There is a dynamic in cooperation that you will recognize from past experiences. It is the tension between: serving the shared endeavour of the group and each participant looking after themselves.
This duality is labelled: Participants v Shared Endeavour.
Participants may be:
The participant pole is what provides the motivation, makes the choices, contributes the resources, and does the work.
Shared Endeavour may be owned or generated by some form of social group:
The shared endeavour pole is what provides the authorization, determines the structure of work, specifies the resources required (and often provides these, totally or in part), and acts as a benchmark as to progress. The endeavour can be a time-limited project or an ongoing collaboration.
Where does the responsibility for cooperation arise? Participants find themselves part of a shared endeavour through being a part-owner or member and so having a commitment and personal interest, or through being agents or employees of the owner and so being obligated under a contract willingly entered.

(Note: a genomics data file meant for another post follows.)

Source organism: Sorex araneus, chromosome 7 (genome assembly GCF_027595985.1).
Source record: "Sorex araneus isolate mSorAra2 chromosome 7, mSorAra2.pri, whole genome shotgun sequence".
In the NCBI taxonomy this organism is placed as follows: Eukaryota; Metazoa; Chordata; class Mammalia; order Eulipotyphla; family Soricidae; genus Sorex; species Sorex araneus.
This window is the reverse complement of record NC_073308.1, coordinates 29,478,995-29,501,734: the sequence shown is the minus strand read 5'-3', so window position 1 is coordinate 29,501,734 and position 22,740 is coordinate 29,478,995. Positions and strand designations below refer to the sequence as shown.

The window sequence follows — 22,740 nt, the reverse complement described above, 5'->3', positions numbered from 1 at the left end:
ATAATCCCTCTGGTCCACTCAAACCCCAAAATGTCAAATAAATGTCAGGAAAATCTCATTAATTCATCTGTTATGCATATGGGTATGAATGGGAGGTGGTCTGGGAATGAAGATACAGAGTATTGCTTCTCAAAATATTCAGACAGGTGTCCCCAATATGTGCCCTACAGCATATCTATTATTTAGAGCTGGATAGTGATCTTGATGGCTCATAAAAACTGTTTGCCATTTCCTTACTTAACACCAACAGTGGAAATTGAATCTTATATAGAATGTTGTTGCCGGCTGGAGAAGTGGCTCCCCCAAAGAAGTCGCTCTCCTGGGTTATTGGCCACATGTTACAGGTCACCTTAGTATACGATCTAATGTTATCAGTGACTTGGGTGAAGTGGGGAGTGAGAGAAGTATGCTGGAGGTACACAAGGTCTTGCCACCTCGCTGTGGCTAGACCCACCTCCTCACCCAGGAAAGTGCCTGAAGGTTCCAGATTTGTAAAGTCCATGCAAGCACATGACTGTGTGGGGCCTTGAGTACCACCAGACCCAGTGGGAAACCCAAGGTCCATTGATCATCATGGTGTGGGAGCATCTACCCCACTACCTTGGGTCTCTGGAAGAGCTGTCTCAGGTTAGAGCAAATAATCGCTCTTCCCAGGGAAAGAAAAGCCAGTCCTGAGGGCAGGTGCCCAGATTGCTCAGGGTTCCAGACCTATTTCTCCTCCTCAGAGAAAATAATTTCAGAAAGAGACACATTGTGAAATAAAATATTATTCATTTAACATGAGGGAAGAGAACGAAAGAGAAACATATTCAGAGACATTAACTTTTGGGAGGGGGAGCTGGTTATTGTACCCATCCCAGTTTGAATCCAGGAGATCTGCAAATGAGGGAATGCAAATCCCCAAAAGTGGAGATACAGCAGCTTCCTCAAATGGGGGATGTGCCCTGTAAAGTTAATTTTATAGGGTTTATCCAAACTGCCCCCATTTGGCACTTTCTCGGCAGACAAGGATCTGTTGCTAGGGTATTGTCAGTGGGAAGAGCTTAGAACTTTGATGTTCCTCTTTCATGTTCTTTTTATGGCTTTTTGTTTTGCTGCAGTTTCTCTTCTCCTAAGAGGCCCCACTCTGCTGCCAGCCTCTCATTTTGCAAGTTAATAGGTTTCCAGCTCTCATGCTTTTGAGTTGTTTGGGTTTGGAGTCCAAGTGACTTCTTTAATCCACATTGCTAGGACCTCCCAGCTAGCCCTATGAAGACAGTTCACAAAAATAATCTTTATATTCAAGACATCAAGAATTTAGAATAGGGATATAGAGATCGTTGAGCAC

As we examine each Level of choice in regard to cooperation, we will need to consider how this polarity manifests. At some Levels, the two polar opposites will exist as distinct forms, while in others the polarity must be fused to produce a balanced form.
In text and diagrams, the participant form will be indicated by a subscript P, and the shared endeavour form will be indicated by a subscript S. As a matter of convention, the dominant form will be placed on the right in the diagram.
Fusion or synthesis of the two perspectives will be indicated, if required, by a subscript B (for balanced) in the text, and by [B] in diagrams. A balanced mode will be placed centrally.
Now proceed to the foundation for cooperation at Level-1.
Originally posted: July 2009